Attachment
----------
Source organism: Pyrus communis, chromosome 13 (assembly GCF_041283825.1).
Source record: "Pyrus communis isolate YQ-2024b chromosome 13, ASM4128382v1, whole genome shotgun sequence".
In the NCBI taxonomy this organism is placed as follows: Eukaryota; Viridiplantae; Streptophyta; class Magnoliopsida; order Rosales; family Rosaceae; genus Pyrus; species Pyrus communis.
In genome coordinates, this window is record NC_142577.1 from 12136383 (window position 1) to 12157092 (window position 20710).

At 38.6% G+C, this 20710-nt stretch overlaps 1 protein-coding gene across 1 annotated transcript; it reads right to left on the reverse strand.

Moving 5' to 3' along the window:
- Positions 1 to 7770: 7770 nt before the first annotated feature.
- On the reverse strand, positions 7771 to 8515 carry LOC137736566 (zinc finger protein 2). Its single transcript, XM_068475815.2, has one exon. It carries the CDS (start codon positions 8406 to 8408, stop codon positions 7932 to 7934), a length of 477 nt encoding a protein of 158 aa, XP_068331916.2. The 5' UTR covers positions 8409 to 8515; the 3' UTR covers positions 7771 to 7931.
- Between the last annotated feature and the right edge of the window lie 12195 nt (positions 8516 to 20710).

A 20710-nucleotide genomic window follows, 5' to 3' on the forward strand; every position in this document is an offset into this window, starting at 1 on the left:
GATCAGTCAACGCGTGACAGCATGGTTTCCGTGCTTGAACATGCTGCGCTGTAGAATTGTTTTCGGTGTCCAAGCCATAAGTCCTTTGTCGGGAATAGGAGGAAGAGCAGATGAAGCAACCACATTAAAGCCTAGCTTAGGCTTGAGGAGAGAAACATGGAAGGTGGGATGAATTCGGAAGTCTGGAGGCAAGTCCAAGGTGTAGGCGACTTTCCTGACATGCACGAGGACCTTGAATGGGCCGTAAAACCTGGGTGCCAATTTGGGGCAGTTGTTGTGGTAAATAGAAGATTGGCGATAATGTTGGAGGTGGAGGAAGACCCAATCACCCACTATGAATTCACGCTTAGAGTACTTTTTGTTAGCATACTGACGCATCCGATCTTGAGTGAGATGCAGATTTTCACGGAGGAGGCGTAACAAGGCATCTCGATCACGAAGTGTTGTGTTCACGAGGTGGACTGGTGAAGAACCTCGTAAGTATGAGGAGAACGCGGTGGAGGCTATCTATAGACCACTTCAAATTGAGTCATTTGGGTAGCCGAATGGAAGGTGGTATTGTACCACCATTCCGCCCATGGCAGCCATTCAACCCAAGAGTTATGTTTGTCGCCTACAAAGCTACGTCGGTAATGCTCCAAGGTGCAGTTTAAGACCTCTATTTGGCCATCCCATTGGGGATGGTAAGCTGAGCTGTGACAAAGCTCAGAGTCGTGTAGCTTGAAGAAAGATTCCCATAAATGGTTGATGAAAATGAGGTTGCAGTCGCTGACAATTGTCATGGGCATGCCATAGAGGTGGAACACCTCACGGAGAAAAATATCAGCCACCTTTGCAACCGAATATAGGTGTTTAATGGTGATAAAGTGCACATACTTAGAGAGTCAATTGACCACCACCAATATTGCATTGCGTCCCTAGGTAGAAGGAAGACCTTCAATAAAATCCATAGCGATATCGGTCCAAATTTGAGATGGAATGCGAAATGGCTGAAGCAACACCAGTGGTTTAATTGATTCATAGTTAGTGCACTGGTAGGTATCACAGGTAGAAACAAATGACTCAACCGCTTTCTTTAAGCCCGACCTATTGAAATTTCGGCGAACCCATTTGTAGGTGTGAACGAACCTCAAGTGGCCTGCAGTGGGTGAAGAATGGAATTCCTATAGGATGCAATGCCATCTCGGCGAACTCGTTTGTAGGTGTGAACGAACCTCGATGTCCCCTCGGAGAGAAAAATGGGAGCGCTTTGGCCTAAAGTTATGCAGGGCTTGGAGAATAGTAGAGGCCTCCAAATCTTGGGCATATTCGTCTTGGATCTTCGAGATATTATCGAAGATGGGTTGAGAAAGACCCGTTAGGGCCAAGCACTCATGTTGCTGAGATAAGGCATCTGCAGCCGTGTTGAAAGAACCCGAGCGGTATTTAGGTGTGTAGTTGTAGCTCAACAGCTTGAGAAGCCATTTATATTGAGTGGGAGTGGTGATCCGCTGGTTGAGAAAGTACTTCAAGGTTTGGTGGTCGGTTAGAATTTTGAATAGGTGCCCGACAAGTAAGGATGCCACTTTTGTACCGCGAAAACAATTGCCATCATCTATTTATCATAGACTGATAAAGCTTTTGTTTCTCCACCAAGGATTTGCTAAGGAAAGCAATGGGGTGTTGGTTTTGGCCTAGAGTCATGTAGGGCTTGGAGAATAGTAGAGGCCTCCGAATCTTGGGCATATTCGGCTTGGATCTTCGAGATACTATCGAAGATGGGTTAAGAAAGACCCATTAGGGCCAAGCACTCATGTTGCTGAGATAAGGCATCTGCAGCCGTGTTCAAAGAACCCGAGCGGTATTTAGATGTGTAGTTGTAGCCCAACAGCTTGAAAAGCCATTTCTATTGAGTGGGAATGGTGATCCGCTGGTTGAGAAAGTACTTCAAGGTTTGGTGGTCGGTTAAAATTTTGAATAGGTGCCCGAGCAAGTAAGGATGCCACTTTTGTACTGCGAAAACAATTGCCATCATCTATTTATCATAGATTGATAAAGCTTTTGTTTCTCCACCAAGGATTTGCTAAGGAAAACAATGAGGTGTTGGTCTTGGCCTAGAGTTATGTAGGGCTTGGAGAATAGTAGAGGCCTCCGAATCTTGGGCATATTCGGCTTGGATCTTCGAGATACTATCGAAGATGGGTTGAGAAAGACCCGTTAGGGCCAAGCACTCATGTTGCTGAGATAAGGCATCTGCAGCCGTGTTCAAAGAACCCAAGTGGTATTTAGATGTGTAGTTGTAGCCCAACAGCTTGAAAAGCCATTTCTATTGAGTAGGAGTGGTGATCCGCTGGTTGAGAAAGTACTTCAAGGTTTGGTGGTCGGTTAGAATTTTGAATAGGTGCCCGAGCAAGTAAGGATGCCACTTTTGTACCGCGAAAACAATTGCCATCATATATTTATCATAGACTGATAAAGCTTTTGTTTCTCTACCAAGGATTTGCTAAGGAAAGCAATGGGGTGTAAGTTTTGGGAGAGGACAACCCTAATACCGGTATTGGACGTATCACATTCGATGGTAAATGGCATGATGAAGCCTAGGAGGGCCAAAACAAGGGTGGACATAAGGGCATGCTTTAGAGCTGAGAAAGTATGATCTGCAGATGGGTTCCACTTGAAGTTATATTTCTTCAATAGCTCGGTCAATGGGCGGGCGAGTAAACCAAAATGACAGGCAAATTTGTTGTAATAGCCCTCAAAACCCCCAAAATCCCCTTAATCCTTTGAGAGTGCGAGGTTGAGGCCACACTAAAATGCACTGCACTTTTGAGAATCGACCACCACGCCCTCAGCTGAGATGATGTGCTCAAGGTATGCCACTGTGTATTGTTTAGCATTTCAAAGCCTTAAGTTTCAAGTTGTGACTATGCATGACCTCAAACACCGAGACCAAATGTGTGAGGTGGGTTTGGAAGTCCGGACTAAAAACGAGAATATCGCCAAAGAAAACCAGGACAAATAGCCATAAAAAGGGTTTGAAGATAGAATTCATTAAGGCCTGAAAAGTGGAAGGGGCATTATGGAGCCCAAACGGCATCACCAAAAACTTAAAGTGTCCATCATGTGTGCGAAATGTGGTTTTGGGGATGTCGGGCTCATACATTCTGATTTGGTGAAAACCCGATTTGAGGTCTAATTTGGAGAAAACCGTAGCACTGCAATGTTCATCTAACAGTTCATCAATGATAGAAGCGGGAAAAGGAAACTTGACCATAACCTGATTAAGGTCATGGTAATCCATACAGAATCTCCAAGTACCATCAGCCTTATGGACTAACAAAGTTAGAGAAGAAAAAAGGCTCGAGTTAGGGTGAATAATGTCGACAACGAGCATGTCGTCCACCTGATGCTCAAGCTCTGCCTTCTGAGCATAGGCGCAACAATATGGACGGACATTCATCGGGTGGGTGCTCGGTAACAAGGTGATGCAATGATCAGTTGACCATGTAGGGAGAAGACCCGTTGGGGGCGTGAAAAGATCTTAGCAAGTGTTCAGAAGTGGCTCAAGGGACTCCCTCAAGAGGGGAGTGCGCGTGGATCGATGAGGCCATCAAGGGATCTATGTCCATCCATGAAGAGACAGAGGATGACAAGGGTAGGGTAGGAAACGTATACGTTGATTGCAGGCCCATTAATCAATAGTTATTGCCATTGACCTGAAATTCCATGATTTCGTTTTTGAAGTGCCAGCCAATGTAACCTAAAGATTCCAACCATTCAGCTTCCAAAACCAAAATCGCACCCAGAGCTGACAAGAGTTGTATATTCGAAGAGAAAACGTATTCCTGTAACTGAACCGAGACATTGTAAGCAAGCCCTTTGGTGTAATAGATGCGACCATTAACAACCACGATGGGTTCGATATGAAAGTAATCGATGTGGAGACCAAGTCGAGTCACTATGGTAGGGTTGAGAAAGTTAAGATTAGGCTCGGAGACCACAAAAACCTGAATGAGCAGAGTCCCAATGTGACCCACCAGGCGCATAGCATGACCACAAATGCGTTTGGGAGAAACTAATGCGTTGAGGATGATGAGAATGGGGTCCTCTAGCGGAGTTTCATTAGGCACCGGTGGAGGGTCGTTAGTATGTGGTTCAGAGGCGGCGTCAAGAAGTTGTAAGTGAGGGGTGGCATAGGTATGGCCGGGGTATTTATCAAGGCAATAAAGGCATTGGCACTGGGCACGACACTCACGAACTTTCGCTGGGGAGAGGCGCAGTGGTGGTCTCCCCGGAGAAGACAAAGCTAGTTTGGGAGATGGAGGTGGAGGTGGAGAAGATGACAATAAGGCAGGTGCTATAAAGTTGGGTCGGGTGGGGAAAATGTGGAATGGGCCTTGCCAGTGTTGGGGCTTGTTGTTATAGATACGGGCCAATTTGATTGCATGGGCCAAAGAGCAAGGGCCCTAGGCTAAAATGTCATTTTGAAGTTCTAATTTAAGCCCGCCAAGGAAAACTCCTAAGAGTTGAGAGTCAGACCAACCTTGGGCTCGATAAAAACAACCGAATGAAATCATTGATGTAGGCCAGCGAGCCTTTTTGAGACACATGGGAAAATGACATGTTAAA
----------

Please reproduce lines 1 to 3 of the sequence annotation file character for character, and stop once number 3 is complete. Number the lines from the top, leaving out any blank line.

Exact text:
Source organism: Pyrus communis, chromosome 13 (assembly GCF_041283825.1).
Source record: "Pyrus communis isolate YQ-2024b chromosome 13, ASM4128382v1, whole genome shotgun sequence".
In the NCBI taxonomy this organism is placed as follows: Eukaryota; Viridiplantae; Streptophyta; class Magnoliopsida; order Rosales; family Rosaceae; genus Pyrus; species Pyrus communis.